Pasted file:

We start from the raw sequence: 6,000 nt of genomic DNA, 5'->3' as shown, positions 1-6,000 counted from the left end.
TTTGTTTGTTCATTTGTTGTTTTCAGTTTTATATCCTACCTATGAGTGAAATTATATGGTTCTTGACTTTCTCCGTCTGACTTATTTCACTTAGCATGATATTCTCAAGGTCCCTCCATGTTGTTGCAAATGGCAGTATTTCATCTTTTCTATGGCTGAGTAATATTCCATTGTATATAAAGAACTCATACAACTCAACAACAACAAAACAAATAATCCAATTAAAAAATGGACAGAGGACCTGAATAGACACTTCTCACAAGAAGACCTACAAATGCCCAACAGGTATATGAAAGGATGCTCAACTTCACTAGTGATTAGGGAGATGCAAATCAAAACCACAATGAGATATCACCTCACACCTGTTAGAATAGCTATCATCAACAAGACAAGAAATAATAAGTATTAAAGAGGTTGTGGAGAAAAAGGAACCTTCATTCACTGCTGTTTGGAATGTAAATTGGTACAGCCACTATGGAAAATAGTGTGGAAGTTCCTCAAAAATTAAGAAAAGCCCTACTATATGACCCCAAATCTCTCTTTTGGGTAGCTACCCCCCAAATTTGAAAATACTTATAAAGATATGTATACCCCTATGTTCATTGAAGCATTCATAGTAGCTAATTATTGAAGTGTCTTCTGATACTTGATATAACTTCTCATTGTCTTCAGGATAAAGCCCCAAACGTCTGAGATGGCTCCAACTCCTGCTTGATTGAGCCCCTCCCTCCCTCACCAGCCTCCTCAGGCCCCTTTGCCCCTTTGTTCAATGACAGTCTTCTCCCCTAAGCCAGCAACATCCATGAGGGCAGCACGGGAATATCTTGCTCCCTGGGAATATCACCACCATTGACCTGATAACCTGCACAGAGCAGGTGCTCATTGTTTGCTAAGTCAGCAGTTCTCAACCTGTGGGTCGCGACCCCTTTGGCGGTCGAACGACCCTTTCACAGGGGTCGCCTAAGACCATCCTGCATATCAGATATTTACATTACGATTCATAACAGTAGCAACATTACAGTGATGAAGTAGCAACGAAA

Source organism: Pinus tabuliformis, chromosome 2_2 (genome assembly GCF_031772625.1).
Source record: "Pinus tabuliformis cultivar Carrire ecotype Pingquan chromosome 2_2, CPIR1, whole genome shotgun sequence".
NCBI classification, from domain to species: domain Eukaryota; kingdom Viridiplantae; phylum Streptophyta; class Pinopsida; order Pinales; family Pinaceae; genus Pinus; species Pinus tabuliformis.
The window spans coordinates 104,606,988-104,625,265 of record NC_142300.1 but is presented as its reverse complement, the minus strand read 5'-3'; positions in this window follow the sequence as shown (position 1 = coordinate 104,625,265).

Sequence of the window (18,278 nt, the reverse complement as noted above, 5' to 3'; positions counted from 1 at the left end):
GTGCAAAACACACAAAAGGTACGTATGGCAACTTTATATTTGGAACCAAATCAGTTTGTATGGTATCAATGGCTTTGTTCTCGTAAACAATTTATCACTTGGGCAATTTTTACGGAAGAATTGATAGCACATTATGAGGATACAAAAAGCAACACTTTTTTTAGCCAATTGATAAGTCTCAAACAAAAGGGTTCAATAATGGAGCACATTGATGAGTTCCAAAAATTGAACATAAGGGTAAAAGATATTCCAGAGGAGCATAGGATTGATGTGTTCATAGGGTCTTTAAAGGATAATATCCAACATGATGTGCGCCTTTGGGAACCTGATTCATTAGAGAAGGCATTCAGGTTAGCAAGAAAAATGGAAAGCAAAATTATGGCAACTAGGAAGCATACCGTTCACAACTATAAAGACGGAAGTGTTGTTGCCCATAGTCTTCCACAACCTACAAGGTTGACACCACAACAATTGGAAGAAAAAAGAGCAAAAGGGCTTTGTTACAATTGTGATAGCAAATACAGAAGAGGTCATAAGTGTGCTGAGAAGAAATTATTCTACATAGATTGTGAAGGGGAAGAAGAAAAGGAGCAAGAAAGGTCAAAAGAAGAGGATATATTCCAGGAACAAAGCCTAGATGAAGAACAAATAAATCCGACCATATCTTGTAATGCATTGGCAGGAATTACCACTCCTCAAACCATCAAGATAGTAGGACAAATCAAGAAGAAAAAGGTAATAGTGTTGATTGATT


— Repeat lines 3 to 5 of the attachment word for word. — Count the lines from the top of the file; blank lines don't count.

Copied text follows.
Source organism: Pinus tabuliformis, chromosome 2_2 (genome assembly GCF_031772625.1).
Source record: "Pinus tabuliformis cultivar Carrire ecotype Pingquan chromosome 2_2, CPIR1, whole genome shotgun sequence".
NCBI classification, from domain to species: domain Eukaryota; kingdom Viridiplantae; phylum Streptophyta; class Pinopsida; order Pinales; family Pinaceae; genus Pinus; species Pinus tabuliformis.